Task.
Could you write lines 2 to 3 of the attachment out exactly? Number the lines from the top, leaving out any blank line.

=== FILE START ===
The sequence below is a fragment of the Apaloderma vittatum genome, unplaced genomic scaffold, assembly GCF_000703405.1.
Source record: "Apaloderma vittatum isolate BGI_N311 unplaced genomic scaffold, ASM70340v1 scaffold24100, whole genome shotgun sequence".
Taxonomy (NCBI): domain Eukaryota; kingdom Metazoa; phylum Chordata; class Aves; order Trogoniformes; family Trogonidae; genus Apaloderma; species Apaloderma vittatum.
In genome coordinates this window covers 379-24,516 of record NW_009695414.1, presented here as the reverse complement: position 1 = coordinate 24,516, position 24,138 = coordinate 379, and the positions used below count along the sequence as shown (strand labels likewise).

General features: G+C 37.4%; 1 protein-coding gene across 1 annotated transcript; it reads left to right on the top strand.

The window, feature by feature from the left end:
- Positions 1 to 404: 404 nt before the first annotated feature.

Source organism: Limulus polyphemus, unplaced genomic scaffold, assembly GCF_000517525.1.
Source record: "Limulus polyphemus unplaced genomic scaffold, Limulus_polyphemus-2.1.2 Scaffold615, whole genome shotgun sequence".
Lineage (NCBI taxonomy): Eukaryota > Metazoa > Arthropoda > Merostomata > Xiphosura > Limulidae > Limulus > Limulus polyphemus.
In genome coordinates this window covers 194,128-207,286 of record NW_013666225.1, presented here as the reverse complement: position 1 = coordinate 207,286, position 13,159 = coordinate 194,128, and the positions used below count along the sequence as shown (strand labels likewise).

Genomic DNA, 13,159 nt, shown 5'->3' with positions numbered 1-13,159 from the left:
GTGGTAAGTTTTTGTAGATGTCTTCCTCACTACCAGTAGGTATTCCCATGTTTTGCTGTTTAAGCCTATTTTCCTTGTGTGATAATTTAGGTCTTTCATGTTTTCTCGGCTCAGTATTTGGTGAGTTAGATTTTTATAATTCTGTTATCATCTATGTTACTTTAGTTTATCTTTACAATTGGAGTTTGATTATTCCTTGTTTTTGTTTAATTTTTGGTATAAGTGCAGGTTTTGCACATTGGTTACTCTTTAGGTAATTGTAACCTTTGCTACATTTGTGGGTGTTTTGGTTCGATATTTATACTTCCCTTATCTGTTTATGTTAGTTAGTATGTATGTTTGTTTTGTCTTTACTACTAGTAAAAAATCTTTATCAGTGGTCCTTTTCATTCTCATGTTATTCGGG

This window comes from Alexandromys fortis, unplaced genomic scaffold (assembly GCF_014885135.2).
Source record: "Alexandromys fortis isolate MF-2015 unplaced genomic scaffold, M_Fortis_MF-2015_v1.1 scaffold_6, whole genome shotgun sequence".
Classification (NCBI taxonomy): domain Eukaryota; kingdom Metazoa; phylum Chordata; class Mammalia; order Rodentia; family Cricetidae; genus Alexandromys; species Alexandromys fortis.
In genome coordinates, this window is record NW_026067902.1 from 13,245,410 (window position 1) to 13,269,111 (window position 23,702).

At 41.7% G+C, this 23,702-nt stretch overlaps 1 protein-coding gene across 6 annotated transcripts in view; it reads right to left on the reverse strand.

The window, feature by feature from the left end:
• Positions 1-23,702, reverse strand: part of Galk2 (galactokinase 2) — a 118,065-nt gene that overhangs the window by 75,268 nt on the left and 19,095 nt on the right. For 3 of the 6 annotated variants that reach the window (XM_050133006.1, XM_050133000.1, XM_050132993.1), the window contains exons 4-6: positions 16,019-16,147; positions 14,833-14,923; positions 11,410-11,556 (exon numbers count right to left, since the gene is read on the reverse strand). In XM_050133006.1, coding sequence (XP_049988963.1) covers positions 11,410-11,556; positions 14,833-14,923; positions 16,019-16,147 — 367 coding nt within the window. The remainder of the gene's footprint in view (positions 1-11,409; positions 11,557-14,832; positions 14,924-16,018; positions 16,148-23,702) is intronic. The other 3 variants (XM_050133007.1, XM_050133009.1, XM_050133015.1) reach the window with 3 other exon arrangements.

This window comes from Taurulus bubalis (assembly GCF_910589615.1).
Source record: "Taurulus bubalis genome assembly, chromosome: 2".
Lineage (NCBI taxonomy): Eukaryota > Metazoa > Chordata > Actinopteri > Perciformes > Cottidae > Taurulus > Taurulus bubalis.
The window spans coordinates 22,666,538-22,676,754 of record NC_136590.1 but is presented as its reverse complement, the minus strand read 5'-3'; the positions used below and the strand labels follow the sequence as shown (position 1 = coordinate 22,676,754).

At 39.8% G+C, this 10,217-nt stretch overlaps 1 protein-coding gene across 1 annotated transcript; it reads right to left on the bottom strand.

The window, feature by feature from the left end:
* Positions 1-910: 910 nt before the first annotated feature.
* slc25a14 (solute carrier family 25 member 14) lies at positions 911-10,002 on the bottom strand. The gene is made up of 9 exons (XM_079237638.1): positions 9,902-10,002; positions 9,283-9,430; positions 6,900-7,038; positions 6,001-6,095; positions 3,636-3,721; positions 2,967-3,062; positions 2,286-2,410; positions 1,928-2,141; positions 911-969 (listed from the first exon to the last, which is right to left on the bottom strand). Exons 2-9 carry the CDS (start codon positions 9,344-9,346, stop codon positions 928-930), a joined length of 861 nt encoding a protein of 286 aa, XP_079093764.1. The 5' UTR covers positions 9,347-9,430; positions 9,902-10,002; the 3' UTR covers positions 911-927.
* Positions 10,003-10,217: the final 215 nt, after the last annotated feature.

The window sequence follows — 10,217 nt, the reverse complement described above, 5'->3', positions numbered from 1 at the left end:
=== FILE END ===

Source record: "Apaloderma vittatum isolate BGI_N311 unplaced genomic scaffold, ASM70340v1 scaffold24100, whole genome shotgun sequence".
Taxonomy (NCBI): domain Eukaryota; kingdom Metazoa; phylum Chordata; class Aves; order Trogoniformes; family Trogonidae; genus Apaloderma; species Apaloderma vittatum.